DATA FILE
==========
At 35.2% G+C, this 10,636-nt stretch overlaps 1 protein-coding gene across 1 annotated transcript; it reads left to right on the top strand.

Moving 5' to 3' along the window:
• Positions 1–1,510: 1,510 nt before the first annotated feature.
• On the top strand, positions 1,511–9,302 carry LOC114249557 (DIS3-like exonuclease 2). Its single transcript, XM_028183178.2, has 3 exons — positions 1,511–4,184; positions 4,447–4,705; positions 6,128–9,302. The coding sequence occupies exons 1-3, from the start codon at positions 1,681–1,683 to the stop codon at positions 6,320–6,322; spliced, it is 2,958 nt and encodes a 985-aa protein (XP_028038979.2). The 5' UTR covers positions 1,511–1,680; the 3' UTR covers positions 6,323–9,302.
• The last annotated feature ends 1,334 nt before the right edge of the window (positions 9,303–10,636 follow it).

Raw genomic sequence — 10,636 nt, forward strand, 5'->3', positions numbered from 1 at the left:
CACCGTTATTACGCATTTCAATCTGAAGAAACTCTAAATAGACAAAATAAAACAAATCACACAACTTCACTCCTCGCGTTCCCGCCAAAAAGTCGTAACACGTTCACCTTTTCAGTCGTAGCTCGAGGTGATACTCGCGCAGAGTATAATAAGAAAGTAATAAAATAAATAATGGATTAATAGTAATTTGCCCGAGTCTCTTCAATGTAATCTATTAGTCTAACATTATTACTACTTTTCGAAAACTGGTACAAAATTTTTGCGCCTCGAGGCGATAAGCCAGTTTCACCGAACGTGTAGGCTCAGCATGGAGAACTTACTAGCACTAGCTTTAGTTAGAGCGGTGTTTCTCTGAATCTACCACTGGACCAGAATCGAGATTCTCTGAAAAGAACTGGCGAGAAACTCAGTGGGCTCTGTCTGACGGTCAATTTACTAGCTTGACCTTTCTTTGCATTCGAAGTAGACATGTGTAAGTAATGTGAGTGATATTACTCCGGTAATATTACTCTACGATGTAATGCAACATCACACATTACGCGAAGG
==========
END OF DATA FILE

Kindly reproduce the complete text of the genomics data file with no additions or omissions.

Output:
At 35.2% G+C, this 10,636-nt stretch overlaps 1 protein-coding gene across 1 annotated transcript; it reads left to right on the top strand.

Moving 5' to 3' along the window:
• Positions 1–1,510: 1,510 nt before the first annotated feature.
• On the top strand, positions 1,511–9,302 carry LOC114249557 (DIS3-like exonuclease 2). Its single transcript, XM_028183178.2, has 3 exons — positions 1,511–4,184; positions 4,447–4,705; positions 6,128–9,302. The coding sequence occupies exons 1-3, from the start codon at positions 1,681–1,683 to the stop codon at positions 6,320–6,322; spliced, it is 2,958 nt and encodes a 985-aa protein (XP_028038979.2). The 5' UTR covers positions 1,511–1,680; the 3' UTR covers positions 6,323–9,302.
• The last annotated feature ends 1,334 nt before the right edge of the window (positions 9,303–10,636 follow it).

Raw genomic sequence — 10,636 nt, forward strand, 5'->3', positions numbered from 1 at the left:
CACCGTTATTACGCATTTCAATCTGAAGAAACTCTAAATAGACAAAATAAAACAAATCACACAACTTCACTCCTCGCGTTCCCGCCAAAAAGTCGTAACACGTTCACCTTTTCAGTCGTAGCTCGAGGTGATACTCGCGCAGAGTATAATAAGAAAGTAATAAAATAAATAATGGATTAATAGTAATTTGCCCGAGTCTCTTCAATGTAATCTATTAGTCTAACATTATTACTACTTTTCGAAAACTGGTACAAAATTTTTGCGCCTCGAGGCGATAAGCCAGTTTCACCGAACGTGTAGGCTCAGCATGGAGAACTTACTAGCACTAGCTTTAGTTAGAGCGGTGTTTCTCTGAATCTACCACTGGACCAGAATCGAGATTCTCTGAAAAGAACTGGCGAGAAACTCAGTGGGCTCTGTCTGACGGTCAATTTACTAGCTTGACCTTTCTTTGCATTCGAAGTAGACATGTGTAAGTAATGTGAGTGATATTACTCCGGTAATATTACTCTACGATGTAATGCAACATCACACATTACGCGAAGG